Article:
In hankering for wide and sweeping reforms of our public services, the smaller steps that can be taken towards meaningful change are often overlooked, dismissed as vote-catching fads or shunted off to the sidelines. A particular proposal taking form from the utterances of David Cameron’s Shadow Cabinet is one such specimen, and in forgetting about it, we risk jeopardising any further significant attempts at bringing greater choice and public decision-making into our public services.
In June, Cameron spoke of using information to enhance accountability, proposing that every item of government spending over £25,000 be published online, in full and for all to see. Although the reason for setting such a high figure seems odd and arbitrary, the potential for such a move is monumental. Far from simply encouraging and utilising “an army of armchair auditors” to hold government waste at bay, the information available could be used to agitate widespread public and political backing for very specific reductions in government expenditure. The largely ignorant outrage over increases or cuts in expenditure for specific departments by commentators outside government would be almost immediately replaced by calculated, precise and unequivocal suggestions from countless sources.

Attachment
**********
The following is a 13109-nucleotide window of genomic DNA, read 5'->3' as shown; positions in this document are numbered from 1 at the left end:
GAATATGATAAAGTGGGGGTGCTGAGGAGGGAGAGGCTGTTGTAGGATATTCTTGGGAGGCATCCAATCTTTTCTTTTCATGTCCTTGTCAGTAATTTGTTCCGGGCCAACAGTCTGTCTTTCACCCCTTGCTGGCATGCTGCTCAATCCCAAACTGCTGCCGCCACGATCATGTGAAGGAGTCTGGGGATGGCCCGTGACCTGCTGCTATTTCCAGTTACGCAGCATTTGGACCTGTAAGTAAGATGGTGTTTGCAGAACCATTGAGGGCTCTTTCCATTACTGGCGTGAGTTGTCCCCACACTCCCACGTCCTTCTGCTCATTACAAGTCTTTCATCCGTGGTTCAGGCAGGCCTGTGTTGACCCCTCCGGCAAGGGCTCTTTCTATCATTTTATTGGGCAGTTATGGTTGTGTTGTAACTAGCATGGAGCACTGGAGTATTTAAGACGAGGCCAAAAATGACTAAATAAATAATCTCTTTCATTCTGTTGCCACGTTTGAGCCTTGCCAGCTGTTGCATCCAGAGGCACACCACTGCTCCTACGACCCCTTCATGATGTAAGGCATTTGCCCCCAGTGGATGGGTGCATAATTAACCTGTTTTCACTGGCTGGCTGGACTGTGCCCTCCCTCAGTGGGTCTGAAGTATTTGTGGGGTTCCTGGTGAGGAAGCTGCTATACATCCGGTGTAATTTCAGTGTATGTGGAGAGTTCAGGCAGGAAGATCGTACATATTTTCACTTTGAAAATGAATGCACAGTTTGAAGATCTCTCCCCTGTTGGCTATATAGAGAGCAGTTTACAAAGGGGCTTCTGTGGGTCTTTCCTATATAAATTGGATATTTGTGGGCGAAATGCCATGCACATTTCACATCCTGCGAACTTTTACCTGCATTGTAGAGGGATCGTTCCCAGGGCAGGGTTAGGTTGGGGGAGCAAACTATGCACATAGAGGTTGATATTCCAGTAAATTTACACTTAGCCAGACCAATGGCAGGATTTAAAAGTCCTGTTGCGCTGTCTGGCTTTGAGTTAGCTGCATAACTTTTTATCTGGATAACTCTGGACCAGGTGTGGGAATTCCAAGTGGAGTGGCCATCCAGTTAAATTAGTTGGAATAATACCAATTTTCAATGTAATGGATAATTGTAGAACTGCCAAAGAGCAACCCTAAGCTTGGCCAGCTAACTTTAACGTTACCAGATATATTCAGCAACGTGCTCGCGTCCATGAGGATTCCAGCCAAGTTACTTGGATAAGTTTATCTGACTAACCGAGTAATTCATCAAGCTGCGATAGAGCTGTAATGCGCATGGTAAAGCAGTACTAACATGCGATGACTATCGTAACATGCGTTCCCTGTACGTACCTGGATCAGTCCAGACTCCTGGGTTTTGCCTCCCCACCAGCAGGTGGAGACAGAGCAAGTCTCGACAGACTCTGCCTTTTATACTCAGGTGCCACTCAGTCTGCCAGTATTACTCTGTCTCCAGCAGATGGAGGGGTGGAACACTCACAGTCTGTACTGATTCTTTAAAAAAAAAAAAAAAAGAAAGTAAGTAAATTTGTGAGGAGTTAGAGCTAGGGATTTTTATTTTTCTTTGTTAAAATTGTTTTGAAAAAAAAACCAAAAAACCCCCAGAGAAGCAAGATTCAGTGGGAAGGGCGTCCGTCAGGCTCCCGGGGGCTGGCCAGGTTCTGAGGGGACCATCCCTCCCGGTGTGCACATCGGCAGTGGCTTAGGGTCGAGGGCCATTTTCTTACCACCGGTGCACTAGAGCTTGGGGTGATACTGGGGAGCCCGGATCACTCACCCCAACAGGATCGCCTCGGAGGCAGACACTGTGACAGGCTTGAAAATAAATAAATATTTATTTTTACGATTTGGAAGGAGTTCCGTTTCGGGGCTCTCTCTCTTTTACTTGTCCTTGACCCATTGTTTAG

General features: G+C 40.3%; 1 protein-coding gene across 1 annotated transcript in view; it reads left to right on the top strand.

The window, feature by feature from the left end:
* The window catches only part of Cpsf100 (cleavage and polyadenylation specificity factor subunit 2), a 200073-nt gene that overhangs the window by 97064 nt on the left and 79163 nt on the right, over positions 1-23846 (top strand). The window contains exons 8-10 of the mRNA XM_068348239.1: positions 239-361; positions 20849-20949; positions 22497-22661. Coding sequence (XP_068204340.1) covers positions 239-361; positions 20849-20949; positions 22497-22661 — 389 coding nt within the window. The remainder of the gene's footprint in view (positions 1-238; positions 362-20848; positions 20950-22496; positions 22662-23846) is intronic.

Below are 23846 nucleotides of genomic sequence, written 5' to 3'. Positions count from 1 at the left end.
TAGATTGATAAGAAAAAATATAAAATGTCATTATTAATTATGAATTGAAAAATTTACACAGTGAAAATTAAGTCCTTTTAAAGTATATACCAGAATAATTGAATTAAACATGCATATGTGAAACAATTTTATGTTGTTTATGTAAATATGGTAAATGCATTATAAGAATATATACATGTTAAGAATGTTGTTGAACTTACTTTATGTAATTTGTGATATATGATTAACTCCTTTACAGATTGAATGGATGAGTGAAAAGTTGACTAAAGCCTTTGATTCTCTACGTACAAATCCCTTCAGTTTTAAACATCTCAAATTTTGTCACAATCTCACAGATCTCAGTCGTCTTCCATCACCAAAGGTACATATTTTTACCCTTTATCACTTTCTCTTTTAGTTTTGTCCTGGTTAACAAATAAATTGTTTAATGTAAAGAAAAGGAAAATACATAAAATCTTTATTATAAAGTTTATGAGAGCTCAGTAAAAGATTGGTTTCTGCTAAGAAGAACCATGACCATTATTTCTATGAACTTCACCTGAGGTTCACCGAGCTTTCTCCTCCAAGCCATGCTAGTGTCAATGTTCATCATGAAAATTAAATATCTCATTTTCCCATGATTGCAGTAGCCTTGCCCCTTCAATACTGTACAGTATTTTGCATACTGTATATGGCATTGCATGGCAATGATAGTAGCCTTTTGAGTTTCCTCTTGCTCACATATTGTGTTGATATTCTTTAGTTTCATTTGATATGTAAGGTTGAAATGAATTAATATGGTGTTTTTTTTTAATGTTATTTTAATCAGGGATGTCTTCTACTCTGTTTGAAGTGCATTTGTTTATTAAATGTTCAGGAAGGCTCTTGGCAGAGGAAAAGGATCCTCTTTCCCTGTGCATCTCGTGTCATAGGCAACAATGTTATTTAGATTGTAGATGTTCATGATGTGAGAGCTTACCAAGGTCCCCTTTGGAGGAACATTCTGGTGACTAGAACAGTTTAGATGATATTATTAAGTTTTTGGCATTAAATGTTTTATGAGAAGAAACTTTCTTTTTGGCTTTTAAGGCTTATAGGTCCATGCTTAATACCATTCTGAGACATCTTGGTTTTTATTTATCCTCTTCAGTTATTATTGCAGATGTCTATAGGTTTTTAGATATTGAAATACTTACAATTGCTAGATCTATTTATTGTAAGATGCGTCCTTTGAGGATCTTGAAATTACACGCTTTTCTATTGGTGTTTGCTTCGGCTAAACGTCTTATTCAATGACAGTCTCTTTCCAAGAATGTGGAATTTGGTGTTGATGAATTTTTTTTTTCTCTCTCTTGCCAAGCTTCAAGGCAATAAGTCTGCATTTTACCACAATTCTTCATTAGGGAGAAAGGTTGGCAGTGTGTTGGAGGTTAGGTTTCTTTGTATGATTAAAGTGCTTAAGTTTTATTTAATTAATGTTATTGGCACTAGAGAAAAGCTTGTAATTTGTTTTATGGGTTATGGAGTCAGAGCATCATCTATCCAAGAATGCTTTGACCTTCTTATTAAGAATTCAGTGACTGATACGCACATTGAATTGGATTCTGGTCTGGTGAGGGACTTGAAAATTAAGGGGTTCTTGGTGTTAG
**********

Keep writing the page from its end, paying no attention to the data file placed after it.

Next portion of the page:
However, there is another aspect to reforming government transparency: as well as making spending restraint easier, there is the potential to transform the way public services are run. Governments are currently able to manipulate the choices of the public on a vast scale, often with unpredictable consequences: school league tables and hospital rankings can be manipulated to suit the political pressures of the day simply by including a new criteria, or restricting another.
The release of all government-collected data other than that pertinent to privacy or defence would do away with a system so open to abuse, as well as making it easier for the public to make fully informed choices about the services that they want. Cameron has so far cited a few possible examples, such as local crime maps emerging from the full release of crime data, allowing communities to hold the police and local council to account – to see whether politicians have really fulfilled a promise to cut crime, or where they would like to see more done.